After the dissolution of the USSR in 1991, Russia had retained control of the naval base at Sevastopol by agreement with Kiev. But the new Ukrainian leadership favored by the U.S. wanted to both join NATO and to expel the Russians from their only southern port. Sevastopol could then become a U.S. naval base and the Black Sea a NATO lake.
In acting to contain the new regime in Kiev, and to secure control over Sevastopol, was Moscow “transgressing”? If you follow Blinken in supposing so, then perhaps you’ll find similar transgression in the actions of some people reclaiming land from the sea, in waters their ancestors frequented, and where they face no violent opposition—like around Subi Reef.
Lots of Nations Are Building on South China Sea Islands
But then, you’ll also find multiple parties building on (formerly) uninhabited rocks in the South China Sea. In fact, the People’s Republic of China started to act on long-standing claims to the Paracel and Spratly Islands desultorily, and only joined in South China Sea island construction projects late in the game.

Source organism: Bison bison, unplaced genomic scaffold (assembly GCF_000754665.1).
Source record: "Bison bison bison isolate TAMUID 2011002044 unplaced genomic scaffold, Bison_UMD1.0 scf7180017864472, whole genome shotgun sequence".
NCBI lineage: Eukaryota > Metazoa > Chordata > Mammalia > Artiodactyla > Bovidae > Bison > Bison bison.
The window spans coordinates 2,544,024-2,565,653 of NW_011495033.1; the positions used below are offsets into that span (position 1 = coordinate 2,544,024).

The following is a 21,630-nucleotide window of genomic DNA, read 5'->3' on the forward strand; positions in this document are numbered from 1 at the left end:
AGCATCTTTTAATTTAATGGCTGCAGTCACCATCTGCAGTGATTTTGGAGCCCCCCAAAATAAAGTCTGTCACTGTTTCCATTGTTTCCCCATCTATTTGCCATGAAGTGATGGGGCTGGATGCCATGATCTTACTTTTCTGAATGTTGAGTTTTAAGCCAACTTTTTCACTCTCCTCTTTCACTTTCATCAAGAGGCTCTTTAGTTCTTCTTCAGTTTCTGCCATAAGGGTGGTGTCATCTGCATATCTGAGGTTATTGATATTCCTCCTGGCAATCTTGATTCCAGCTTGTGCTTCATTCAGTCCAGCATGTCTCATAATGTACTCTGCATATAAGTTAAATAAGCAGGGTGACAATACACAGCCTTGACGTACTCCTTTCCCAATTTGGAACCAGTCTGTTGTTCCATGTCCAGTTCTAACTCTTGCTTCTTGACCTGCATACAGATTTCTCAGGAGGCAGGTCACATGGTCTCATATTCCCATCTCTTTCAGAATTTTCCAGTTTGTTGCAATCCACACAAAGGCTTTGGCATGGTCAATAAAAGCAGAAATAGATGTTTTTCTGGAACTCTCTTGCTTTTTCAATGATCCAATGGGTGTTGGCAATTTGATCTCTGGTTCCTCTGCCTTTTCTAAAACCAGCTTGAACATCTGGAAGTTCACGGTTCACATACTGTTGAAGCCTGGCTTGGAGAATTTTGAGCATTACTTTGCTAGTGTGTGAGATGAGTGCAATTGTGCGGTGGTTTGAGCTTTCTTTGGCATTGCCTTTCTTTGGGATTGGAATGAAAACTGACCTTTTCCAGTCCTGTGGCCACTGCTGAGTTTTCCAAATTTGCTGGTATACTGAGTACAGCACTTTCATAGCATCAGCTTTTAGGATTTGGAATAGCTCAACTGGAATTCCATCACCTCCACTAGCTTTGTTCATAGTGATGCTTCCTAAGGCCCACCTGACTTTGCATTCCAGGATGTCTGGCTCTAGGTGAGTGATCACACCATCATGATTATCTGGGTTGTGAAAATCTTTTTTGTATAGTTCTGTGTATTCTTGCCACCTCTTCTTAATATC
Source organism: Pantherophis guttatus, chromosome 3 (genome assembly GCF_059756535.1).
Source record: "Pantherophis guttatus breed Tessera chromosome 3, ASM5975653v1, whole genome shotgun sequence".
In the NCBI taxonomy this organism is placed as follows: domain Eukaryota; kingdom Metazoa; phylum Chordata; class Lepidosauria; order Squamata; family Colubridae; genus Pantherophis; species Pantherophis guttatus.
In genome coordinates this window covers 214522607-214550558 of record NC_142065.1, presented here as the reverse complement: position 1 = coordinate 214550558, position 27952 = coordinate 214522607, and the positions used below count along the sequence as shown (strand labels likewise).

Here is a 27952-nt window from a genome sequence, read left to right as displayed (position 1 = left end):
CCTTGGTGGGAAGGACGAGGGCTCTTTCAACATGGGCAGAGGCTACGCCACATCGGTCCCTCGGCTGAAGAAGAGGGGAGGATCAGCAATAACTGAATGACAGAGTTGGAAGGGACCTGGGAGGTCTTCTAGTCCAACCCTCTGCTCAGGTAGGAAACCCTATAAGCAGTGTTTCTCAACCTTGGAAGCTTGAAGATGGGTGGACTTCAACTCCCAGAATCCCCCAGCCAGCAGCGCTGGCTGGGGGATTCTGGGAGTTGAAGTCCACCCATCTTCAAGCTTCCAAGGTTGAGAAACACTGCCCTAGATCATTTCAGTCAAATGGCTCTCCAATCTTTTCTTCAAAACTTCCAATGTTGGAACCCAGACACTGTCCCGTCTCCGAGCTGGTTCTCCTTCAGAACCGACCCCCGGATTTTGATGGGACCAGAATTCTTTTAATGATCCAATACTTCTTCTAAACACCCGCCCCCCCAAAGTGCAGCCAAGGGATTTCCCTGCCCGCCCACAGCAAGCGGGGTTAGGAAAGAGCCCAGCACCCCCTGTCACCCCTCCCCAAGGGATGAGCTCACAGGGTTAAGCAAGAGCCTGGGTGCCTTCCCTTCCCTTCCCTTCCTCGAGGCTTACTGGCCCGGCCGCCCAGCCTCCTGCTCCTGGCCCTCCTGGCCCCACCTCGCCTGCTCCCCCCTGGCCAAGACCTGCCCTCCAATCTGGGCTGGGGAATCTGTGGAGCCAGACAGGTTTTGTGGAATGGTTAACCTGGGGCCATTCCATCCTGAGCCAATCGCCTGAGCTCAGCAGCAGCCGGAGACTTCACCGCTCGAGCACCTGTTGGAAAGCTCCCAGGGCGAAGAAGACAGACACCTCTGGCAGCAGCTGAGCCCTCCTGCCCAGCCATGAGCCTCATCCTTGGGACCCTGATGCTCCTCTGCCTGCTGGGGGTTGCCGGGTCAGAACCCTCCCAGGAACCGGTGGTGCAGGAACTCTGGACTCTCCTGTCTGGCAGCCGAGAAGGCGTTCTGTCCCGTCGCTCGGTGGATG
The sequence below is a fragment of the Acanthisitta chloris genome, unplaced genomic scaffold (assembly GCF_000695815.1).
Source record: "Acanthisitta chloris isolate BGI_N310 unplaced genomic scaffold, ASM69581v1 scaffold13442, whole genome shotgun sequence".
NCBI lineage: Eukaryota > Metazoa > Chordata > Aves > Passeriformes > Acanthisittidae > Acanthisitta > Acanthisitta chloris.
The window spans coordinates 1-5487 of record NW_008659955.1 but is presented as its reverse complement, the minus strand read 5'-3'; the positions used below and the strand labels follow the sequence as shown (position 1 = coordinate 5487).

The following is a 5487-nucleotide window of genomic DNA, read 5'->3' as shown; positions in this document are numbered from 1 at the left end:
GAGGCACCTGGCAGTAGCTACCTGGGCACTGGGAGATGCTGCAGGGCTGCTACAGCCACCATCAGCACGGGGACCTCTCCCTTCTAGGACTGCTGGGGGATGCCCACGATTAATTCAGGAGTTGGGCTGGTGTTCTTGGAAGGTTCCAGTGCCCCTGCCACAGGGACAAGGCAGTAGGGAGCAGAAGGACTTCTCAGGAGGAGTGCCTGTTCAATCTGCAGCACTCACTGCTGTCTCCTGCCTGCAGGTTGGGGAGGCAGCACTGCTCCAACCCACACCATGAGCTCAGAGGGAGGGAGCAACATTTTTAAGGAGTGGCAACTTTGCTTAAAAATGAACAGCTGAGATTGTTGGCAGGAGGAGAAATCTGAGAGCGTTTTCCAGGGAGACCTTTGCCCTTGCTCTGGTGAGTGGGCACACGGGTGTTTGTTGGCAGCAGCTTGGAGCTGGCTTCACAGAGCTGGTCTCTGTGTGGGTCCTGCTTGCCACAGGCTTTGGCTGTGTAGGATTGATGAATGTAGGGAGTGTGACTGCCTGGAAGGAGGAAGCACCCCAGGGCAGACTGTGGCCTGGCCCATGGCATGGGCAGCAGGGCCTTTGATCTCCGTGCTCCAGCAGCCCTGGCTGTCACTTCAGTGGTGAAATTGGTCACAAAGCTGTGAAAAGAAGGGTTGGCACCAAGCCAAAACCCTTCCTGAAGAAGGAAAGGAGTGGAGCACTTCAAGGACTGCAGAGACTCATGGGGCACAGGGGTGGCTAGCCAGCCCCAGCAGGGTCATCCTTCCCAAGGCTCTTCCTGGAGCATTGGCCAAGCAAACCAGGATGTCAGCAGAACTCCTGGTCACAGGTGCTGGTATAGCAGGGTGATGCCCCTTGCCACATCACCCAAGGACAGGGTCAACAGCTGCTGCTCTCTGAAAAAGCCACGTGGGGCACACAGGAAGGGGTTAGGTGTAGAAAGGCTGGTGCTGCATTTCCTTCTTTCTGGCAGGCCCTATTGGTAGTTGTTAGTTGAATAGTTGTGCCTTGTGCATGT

Mira Rapp-Hooper of the Asia Maritime Transparency Initiative notes that the Taiwan, the Philippines, Vietnam and Malaysia had all built airstrips on previously uninhabited islands in the sea before Beijing even got started.
The largest natural Spratly island, Itu Aba, is occupied by the Republic of China (Taiwan) and has been since 1946, when the Japanese left. The only island in the archipelago blessed with a fresh water supply, it has hosted a permanent military base since 1956. 100 ROC Coast Guard troops are there year round; it boasts a 12,000 meter runway for cargo planes and will soon be able to accommodate frigates and coast guard cutters. Washington has been silent about such construction.